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How can one 3rd grader be allowed to terrorize a whole school?

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posted on Oct, 8 2015 @ 01:09 PM
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a reply to: eluryh22

Hard to say, the article was less than informative.

He, the kid, probably does have issues, aside from overly permissive parenting. Or he could be that big a brat.

I think we all knew kids kind of like that while in school. But when I was in school, the kids, mostly, handled it. There were occasions when the teachers had to step in, but usually they watched to make sure it didn't go overboard. I had to be pulled off my best friend once on the playground...he smacked me in the face with one of those indian rubber kickballs, and it was on...instantly. But you know what? End of the day, he was still my best friend. Bloody nose and all... We remain friends to this day.




posted on Oct, 8 2015 @ 01:35 PM
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I could say let the older kids have a go but this can be very dangerous as he will get older and mark out his"bullies". Then when the circumstances are just right for him he WILL roll up in school with a stolen firearm and GET EVEN with all those that he percieves has wronged him.
He needs to be taken out of the equation away from parents and school and, and ,and I don't know. But he needs serious re-aligning with society otherwise he's just another mass murderer waiting to grow up.

edit on 8-10-2015 by crayzeed because: (no reason given)



posted on Oct, 8 2015 @ 01:37 PM
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a reply to: eluryh22
And that is heartbreaking.
The article here doesn't give much, that's for sure. Unfortunately, It could be the other kind of parents too, that love their child, too much. By never letting them face consequences (yes, stupid I know)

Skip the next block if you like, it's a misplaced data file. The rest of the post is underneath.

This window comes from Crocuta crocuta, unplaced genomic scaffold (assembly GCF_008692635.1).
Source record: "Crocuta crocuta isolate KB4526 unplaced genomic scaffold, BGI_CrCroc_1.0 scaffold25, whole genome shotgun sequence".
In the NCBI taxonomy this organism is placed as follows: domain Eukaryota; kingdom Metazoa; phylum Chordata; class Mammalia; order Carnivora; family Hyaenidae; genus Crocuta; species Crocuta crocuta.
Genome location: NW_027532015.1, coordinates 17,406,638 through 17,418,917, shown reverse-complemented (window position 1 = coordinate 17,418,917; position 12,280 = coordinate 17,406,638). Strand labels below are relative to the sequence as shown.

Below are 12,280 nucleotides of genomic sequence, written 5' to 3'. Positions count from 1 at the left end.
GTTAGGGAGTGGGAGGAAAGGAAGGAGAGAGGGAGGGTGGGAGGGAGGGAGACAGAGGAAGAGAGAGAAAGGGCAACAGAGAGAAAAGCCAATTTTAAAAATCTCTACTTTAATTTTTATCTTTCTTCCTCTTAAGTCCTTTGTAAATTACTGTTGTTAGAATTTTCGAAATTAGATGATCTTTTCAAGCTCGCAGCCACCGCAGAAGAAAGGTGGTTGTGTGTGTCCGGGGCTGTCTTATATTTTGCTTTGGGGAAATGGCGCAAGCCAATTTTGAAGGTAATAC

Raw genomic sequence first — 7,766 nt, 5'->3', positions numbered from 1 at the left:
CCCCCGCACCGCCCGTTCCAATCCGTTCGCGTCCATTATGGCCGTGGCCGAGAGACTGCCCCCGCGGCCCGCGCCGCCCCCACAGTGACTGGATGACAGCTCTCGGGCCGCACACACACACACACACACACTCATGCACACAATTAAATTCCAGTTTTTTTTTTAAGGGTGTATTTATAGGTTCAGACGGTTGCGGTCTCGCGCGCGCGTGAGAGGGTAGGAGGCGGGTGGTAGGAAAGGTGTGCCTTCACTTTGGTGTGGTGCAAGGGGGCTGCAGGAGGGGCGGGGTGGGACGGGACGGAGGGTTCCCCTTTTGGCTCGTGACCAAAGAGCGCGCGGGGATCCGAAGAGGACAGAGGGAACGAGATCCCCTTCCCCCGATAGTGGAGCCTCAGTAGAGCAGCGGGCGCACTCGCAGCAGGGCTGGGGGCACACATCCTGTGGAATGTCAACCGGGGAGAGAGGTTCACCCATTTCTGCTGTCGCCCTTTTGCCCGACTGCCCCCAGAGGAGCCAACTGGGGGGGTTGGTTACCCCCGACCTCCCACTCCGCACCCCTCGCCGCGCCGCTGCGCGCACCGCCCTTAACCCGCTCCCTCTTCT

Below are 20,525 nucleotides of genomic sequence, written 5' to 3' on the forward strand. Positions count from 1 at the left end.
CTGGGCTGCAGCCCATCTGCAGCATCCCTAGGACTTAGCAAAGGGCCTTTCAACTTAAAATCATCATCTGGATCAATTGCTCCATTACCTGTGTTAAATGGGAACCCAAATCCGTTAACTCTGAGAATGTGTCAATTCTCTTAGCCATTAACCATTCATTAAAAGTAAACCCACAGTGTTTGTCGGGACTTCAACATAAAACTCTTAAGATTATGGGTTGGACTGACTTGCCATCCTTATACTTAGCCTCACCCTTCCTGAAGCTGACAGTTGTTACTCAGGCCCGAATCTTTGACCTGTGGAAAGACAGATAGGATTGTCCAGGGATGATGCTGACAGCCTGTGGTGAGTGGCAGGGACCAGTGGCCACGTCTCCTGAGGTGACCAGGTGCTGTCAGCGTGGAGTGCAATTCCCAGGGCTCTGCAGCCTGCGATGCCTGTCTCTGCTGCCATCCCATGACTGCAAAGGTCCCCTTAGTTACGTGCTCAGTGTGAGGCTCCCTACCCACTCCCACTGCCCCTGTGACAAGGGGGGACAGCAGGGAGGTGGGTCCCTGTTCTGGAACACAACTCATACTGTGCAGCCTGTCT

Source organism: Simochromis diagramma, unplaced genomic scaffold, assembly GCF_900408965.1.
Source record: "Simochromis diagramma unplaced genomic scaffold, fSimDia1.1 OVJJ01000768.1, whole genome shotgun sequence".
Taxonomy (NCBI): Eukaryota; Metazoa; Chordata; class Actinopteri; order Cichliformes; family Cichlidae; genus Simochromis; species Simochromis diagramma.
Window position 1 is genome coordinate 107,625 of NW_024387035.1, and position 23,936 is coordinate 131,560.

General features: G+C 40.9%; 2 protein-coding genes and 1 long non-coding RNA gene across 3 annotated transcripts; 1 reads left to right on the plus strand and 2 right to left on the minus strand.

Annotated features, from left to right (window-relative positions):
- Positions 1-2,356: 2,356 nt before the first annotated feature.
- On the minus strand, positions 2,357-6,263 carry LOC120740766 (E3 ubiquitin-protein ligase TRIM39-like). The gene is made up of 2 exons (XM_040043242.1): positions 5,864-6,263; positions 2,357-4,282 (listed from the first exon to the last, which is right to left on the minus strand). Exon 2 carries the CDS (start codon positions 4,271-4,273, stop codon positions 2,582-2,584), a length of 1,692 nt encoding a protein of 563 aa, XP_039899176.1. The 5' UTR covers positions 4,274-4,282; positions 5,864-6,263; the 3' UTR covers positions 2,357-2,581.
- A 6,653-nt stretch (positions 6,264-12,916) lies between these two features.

By that I mean absolutely no discipline what soever. My youngest went to school with a boy like that. And whenever he got into trouble, the parents, and grandfather, just threw money at the problem. Unfortunately, they are still doing it today. The boy finally faced consequences. 30 days in jail. For his 3rd Felony. (Clarify, would have been. It cost them over 10,000 to get it lowered.) He is 23.

So as far as what is going on with this boy, I do hope he gets the help he needs. And the parents wake the hell up, before they get into big, big trouble, when he hurts someone, and either they get sued, or charges are brought against him and them.

Sad situation really.


edit on 8-10-2015 by chiefsmom because: fixed for clarification.

edit on 8-10-2015 by chiefsmom because: addition



posted on Oct, 8 2015 @ 01:44 PM
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The kid probably hasn't been expelled because he is special needs.

That is what it sounds like to me anyway, but of course lets not wonder about that and just get into the bashing of the school when we probably know little about what is going on.

Does sound like he needs to be moved out of the school or the environment, but who knows what is really going on.



posted on Oct, 8 2015 @ 01:56 PM
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Yeah, let the kid disrupt the whole school. We can't treat him differently than all the other kids. Everybody is special ya know,,,,,



posted on Oct, 8 2015 @ 01:57 PM